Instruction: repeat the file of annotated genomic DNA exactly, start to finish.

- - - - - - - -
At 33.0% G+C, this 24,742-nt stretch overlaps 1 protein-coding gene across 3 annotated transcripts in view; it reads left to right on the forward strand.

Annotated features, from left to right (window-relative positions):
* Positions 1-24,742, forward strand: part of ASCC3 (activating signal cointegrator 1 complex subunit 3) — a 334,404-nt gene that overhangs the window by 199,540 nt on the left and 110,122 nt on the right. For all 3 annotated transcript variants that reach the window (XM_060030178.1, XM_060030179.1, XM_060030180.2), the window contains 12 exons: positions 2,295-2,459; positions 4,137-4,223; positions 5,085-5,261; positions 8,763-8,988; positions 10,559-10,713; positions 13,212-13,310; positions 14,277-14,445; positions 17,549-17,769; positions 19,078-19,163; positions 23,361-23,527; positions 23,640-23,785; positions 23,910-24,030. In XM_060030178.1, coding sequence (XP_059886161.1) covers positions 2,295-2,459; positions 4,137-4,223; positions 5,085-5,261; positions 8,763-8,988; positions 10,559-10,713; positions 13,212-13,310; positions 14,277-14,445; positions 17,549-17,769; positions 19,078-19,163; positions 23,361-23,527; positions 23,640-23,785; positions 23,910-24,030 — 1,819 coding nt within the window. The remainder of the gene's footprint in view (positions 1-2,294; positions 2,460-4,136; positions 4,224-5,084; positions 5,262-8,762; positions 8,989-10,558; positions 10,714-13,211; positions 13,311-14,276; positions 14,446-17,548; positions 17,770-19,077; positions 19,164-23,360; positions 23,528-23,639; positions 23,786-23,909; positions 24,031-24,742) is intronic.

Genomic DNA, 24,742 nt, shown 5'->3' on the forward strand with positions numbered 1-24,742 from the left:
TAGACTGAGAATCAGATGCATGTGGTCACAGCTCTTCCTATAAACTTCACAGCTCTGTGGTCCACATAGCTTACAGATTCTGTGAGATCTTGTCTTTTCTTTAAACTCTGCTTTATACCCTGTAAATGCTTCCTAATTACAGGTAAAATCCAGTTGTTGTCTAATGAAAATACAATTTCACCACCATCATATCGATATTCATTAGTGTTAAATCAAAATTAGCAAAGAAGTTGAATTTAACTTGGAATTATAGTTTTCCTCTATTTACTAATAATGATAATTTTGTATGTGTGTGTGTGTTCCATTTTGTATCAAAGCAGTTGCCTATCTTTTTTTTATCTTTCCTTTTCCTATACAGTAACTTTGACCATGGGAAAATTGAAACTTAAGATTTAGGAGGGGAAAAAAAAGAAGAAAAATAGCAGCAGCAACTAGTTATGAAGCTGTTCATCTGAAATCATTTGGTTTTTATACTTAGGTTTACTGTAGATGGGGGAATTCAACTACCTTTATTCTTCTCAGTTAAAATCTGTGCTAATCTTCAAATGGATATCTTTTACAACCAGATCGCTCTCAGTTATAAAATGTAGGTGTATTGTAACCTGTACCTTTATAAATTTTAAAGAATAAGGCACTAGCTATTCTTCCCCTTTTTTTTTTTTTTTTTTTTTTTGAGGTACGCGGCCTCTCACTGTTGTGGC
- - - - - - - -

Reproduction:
At 33.0% G+C, this 24,742-nt stretch overlaps 1 protein-coding gene across 3 annotated transcripts in view; it reads left to right on the forward strand.

Annotated features, from left to right (window-relative positions):
* Positions 1-24,742, forward strand: part of ASCC3 (activating signal cointegrator 1 complex subunit 3) — a 334,404-nt gene that overhangs the window by 199,540 nt on the left and 110,122 nt on the right. For all 3 annotated transcript variants that reach the window (XM_060030178.1, XM_060030179.1, XM_060030180.2), the window contains 12 exons: positions 2,295-2,459; positions 4,137-4,223; positions 5,085-5,261; positions 8,763-8,988; positions 10,559-10,713; positions 13,212-13,310; positions 14,277-14,445; positions 17,549-17,769; positions 19,078-19,163; positions 23,361-23,527; positions 23,640-23,785; positions 23,910-24,030. In XM_060030178.1, coding sequence (XP_059886161.1) covers positions 2,295-2,459; positions 4,137-4,223; positions 5,085-5,261; positions 8,763-8,988; positions 10,559-10,713; positions 13,212-13,310; positions 14,277-14,445; positions 17,549-17,769; positions 19,078-19,163; positions 23,361-23,527; positions 23,640-23,785; positions 23,910-24,030 — 1,819 coding nt within the window. The remainder of the gene's footprint in view (positions 1-2,294; positions 2,460-4,136; positions 4,224-5,084; positions 5,262-8,762; positions 8,989-10,558; positions 10,714-13,211; positions 13,311-14,276; positions 14,446-17,548; positions 17,770-19,077; positions 19,164-23,360; positions 23,528-23,639; positions 23,786-23,909; positions 24,031-24,742) is intronic.

Genomic DNA, 24,742 nt, shown 5'->3' on the forward strand with positions numbered 1-24,742 from the left:
TAGACTGAGAATCAGATGCATGTGGTCACAGCTCTTCCTATAAACTTCACAGCTCTGTGGTCCACATAGCTTACAGATTCTGTGAGATCTTGTCTTTTCTTTAAACTCTGCTTTATACCCTGTAAATGCTTCCTAATTACAGGTAAAATCCAGTTGTTGTCTAATGAAAATACAATTTCACCACCATCATATCGATATTCATTAGTGTTAAATCAAAATTAGCAAAGAAGTTGAATTTAACTTGGAATTATAGTTTTCCTCTATTTACTAATAATGATAATTTTGTATGTGTGTGTGTGTTCCATTTTGTATCAAAGCAGTTGCCTATCTTTTTTTTATCTTTCCTTTTCCTATACAGTAACTTTGACCATGGGAAAATTGAAACTTAAGATTTAGGAGGGGAAAAAAAAGAAGAAAAATAGCAGCAGCAACTAGTTATGAAGCTGTTCATCTGAAATCATTTGGTTTTTATACTTAGGTTTACTGTAGATGGGGGAATTCAACTACCTTTATTCTTCTCAGTTAAAATCTGTGCTAATCTTCAAATGGATATCTTTTACAACCAGATCGCTCTCAGTTATAAAATGTAGGTGTATTGTAACCTGTACCTTTATAAATTTTAAAGAATAAGGCACTAGCTATTCTTCCCCTTTTTTTTTTTTTTTTTTTTTTTGAGGTACGCGGCCTCTCACTGTTGTGGC